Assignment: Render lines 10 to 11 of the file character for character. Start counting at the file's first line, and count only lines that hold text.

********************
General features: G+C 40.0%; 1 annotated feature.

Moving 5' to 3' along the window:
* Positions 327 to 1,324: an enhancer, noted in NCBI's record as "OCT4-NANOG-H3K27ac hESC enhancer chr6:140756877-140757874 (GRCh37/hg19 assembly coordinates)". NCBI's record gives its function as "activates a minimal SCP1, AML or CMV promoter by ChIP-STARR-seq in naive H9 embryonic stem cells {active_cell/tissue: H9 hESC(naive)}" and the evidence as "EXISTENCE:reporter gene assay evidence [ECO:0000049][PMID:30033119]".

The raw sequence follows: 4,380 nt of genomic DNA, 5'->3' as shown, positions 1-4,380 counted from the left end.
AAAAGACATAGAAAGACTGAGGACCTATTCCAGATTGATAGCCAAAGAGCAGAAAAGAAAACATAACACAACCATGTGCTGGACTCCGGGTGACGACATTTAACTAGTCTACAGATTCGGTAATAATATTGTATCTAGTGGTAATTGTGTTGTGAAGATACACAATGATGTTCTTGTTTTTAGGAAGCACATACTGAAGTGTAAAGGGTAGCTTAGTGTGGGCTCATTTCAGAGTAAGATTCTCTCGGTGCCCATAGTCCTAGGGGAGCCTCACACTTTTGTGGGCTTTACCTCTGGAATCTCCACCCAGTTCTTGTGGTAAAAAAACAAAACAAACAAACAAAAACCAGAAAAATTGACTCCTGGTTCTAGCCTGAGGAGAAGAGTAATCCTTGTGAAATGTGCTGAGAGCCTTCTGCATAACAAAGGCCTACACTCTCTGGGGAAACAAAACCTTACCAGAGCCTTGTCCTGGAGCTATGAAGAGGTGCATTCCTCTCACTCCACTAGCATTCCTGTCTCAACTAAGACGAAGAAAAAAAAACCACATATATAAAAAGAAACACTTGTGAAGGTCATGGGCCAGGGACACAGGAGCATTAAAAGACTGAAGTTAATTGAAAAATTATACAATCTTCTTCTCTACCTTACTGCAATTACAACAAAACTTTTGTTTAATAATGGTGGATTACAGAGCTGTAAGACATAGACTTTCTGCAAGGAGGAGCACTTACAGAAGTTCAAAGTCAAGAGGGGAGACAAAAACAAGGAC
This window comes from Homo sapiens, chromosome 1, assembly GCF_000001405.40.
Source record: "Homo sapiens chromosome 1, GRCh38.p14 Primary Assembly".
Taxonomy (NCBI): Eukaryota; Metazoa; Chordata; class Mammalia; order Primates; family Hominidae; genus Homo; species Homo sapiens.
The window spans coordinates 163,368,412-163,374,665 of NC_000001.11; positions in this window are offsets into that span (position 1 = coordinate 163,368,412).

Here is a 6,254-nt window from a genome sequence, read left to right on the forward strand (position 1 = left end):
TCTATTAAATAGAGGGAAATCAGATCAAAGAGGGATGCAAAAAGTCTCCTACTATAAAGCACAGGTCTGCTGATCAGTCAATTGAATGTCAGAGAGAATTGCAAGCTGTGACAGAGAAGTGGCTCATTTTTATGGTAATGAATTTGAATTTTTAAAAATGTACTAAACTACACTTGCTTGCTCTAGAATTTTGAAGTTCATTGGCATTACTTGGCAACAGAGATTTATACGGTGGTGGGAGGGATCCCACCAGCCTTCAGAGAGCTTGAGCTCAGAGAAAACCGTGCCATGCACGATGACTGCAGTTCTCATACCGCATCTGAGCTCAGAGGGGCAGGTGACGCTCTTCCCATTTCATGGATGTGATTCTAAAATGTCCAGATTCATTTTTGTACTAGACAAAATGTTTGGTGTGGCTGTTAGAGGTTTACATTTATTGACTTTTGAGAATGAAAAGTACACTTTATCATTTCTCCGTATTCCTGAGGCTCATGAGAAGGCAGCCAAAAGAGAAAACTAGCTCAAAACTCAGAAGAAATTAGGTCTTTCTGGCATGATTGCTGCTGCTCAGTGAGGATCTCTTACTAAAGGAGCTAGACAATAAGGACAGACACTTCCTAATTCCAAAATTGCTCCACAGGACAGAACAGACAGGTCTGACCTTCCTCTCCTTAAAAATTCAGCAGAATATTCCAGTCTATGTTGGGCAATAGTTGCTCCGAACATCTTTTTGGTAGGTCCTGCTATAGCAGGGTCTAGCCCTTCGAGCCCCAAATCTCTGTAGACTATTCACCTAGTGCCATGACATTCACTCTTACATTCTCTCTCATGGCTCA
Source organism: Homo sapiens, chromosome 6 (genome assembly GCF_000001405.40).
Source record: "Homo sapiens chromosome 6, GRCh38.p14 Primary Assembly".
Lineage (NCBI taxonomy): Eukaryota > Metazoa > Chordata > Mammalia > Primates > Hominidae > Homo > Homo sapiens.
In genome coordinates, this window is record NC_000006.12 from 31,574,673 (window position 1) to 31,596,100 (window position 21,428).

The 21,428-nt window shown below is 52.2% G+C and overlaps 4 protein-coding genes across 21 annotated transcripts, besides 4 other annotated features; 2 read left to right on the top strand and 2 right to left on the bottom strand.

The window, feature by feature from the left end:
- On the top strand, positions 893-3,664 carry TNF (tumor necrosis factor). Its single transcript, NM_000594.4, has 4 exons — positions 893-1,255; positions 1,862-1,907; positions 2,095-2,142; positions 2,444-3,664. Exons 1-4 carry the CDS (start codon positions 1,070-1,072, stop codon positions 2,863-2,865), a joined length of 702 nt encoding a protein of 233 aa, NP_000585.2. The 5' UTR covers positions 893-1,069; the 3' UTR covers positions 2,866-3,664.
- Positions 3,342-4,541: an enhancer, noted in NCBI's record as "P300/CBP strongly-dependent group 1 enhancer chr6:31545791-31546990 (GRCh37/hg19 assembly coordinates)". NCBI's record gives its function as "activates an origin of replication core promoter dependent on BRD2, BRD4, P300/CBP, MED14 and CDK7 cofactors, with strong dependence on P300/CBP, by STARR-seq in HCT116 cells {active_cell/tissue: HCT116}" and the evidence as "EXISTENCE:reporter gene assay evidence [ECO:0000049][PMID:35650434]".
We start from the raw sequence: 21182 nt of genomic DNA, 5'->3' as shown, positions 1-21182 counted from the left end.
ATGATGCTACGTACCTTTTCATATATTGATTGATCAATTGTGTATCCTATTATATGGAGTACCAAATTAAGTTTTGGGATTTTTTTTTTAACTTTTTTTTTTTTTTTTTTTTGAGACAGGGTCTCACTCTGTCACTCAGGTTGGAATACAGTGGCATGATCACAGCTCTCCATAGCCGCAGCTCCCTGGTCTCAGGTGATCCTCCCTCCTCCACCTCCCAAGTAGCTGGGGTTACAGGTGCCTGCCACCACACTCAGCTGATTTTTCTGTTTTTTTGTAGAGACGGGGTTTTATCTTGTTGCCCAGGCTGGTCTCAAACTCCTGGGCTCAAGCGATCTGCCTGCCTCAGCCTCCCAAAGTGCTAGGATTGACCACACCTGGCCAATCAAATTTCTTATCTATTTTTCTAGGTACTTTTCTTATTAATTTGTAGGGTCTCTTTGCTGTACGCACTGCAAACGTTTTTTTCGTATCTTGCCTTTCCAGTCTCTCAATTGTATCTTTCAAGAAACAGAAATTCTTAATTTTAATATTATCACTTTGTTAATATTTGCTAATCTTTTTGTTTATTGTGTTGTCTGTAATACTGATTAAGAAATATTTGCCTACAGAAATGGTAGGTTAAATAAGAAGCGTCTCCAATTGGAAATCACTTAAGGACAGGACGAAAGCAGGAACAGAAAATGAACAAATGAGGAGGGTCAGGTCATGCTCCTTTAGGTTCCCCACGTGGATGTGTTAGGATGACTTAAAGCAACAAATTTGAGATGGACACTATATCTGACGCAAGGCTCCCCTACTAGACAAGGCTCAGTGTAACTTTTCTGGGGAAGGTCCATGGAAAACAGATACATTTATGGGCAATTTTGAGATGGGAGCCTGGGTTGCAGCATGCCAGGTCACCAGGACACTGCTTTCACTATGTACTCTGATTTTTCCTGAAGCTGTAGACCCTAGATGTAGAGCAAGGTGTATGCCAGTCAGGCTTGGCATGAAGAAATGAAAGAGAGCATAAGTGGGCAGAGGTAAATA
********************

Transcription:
Here is a 6,254-nt window from a genome sequence, read left to right on the forward strand (position 1 = left end):
TCTATTAAATAGAGGGAAATCAGATCAAAGAGGGATGCAAAAAGTCTCCTACTATAAAGCACAGGTCTGCTGATCAGTCAATTGAATGTCAGAGAGAATTGCAAGCTGTGACAGAGAAGTGGCTCATTTTTATGGTAATGAATTTGAATTTTTAAAAATGTACTAAACTACACTTGCTTGCTCTAGAATTTTGAAGTTCATTGGCATTACTTGGCAACAGAGATTTATACGGTGGTGGGAGGGATCCCACCAGCCTTCAGAGAGCTTGAGCTCAGAGAAAACCGTGCCATGCACGATGACTGCAGTTCTCATACCGCATCTGAGCTCAGAGGGGCAGGTGACGCTCTTCCCATTTCATGGATGTGATTCTAAAATGTCCAGATTCATTTTTGTACTAGACAAAATGTTTGGTGTGGCTGTTAGAGGTTTACATTTATTGACTTTTGAGAATGAAAAGTACACTTTATCATTTCTCCGTATTCCTGAGGCTCATGAGAAGGCAGCCAAAAGAGAAAACTAGCTCAAAACTCAGAAGAAATTAGGTCTTTCTGGCATGATTGCTGCTGCTCAGTGAGGATCTCTTACTAAAGGAGCTAGACAATAAGGACAGACACTTCCTAATTCCAAAATTGCTCCACAGGACAGAACAGACAGGTCTGACCTTCCTCTCCTTAAAAATTCAGCAGAATATTCCAGTCTATGTTGGGCAATAGTTGCTCCGAACATCTTTTTGGTAGGTCCTGCTATAGCAGGGTCTAGCCCTTCGAGCCCCAAATCTCTGTAGACTATTCACCTAGTGCCATGACATTCACTCTTACATTCTCTCTCATGGCTCA